Sport is really a metaphor for life. As it is in sport so it is in governance. I am looking at the ongoing political drama in Nigeria and I am not joining those describing the present government as too slow and not hitting the ground running. Instead, I am looking at it all through my sports lenses. What I see is the philosophy of a Marathon runner, one willing to travel the long, lonely and hard road, slowly steadily but surely, focused on the road and hurdles ahead. The early part of a marathon race usually tells how it would likely end. The best runners never start with a sprint. The use the early parts of the race to set a comfortable pace, to wear down the pretenders and identify the real threats. They do not settle down to the real race to determine who will wins until past the half way mark where the wheat is separated from the chaff and the boys from the men. The sprinting comes at the every end when they have exhausted everything and yet have to dig deep, beyond the limits of normal capacity, and drink from the spirit of the impossible, and create the bridge that brings them to the thin line, the differene between winning and losing! Nigeria’s myriad of problems and challenges cannot be solved in the 4-year cycle of tenure of any government.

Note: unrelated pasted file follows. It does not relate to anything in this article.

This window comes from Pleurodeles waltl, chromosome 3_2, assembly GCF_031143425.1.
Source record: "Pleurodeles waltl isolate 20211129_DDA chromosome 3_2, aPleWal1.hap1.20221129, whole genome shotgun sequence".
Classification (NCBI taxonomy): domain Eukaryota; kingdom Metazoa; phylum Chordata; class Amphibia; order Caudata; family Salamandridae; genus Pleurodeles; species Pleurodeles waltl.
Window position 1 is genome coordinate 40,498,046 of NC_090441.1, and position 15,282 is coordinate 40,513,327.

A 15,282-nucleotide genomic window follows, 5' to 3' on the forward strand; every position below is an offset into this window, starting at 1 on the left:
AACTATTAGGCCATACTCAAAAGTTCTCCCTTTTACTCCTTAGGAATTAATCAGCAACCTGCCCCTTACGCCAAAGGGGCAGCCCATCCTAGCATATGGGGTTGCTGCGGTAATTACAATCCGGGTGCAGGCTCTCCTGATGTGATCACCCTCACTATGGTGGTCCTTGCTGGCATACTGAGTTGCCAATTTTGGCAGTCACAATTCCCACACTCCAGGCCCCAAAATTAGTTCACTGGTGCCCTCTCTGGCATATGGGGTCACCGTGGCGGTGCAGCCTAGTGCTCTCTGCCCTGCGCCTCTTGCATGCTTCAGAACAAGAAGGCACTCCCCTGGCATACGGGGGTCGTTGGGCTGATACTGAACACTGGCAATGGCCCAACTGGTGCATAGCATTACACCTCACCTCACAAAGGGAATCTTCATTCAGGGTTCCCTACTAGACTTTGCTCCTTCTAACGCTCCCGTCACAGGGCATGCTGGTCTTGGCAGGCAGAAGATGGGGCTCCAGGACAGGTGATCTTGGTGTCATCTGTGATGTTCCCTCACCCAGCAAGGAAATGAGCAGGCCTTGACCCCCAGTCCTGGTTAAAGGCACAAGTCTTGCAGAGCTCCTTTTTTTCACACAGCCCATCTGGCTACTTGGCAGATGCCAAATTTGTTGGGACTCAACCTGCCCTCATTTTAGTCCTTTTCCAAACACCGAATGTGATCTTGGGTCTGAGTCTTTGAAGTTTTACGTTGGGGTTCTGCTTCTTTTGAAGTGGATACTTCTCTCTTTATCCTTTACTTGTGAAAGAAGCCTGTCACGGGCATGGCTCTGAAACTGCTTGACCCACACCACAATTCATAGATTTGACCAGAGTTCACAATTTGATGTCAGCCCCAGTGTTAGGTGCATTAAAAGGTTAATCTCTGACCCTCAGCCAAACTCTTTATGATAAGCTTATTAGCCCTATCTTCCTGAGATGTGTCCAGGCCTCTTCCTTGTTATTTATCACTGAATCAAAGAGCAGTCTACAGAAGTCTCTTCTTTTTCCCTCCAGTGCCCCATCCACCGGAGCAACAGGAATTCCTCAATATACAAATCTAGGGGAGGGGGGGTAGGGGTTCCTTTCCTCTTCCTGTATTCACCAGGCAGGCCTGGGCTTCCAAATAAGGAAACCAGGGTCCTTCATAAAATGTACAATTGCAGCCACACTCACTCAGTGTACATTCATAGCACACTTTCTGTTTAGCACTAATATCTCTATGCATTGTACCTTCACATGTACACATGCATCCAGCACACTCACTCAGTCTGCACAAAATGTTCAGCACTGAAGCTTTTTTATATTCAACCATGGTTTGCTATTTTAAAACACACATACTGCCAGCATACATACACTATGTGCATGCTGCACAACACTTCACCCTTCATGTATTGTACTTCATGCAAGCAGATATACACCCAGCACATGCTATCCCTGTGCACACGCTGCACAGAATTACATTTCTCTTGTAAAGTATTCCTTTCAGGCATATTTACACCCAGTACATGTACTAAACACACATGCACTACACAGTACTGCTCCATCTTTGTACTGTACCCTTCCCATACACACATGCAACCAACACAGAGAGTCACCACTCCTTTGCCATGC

President Buhari must glance at a page from the book of Chief Obafemi Awolowo’s example and do for Nigeria what Awolowo did for the West when he was its premier. Slowly, steadily and surely, Awolowo crossed the thin line between success and failure by establishing foundations upon which solid structures and systems were built whose products have continued to sustain till now, decades after he completed his partin an ongoing script and programme. Nigeria cannot achieve genuine change without the country passing through the present crucible of fire. The crisis in the national assembly is the first but essential litmus test that will prepare all Nigerians for the hard, long road ahead, and prepare the president for the difficult, challenging journey ahead that requires the mentality and skills of a Marathon runner. The Nigeria Premier League – too good to be true! It is unbelievable what is happening in the Nigerian Premier league these days. The stadia are filling up slowly but steadily. Why? I believe it has to do with the quality of officiating in the matches this season. Nigerian referees are officiating fairly! Unbelievable! Teams now routinely win away from home. Home teams also lose and the heavens do not fall. In one particular week three teams actually lost their home matches. I don’t recall such ever happening in Nigerian football! Yet there are no reports of the referees killed and the results protested! It is surely a new dawn! So, I am preparing to go take a look myself that all of this is real. Be sure I shall report my findings.